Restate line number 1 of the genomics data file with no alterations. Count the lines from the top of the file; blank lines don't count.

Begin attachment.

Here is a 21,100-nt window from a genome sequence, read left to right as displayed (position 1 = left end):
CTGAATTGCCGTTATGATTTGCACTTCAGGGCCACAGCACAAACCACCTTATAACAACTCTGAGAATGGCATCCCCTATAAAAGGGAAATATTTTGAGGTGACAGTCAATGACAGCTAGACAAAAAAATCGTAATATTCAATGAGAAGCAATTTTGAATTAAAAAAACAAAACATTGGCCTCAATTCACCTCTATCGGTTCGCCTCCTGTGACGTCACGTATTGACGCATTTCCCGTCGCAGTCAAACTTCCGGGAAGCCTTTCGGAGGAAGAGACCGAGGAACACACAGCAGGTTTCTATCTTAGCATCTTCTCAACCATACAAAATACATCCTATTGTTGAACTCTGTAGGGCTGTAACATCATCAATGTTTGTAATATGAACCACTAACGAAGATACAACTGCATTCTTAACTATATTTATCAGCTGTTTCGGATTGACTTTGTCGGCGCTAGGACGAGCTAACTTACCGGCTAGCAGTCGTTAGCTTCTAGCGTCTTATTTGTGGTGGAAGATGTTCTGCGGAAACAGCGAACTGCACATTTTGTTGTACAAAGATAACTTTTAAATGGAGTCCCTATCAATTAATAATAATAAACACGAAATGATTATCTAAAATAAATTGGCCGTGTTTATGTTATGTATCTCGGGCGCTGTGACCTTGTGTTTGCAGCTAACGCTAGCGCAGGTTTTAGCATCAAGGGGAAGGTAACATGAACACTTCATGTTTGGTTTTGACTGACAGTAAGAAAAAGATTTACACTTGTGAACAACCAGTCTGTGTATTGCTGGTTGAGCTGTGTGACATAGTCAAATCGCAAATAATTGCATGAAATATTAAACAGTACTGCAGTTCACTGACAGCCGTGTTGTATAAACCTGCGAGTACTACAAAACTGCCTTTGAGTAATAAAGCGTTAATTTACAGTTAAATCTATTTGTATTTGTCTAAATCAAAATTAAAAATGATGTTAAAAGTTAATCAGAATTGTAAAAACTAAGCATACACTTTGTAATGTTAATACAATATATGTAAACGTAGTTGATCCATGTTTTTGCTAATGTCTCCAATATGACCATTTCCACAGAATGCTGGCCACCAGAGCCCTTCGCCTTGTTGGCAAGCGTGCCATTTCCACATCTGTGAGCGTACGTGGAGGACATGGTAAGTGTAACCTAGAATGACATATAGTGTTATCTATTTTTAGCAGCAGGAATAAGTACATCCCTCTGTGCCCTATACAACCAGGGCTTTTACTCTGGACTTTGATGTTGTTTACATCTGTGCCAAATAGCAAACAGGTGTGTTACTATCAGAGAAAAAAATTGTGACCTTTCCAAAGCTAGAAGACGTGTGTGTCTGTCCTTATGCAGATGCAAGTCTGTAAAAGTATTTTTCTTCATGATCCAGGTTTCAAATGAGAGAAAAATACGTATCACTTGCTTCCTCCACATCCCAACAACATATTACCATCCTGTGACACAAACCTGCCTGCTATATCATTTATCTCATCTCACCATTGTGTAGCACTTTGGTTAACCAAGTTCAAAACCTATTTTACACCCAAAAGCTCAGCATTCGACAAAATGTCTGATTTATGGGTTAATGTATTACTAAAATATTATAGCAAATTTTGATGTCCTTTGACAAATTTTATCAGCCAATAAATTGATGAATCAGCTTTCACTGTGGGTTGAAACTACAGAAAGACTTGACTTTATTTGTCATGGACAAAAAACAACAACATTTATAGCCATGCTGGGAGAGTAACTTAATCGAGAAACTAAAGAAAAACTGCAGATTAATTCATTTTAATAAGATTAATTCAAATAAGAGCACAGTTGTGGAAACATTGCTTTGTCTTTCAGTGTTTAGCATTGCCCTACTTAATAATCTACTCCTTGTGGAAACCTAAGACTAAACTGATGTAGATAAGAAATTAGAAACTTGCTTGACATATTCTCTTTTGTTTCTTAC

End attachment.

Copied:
Here is a 21,100-nt window from a genome sequence, read left to right as displayed (position 1 = left end):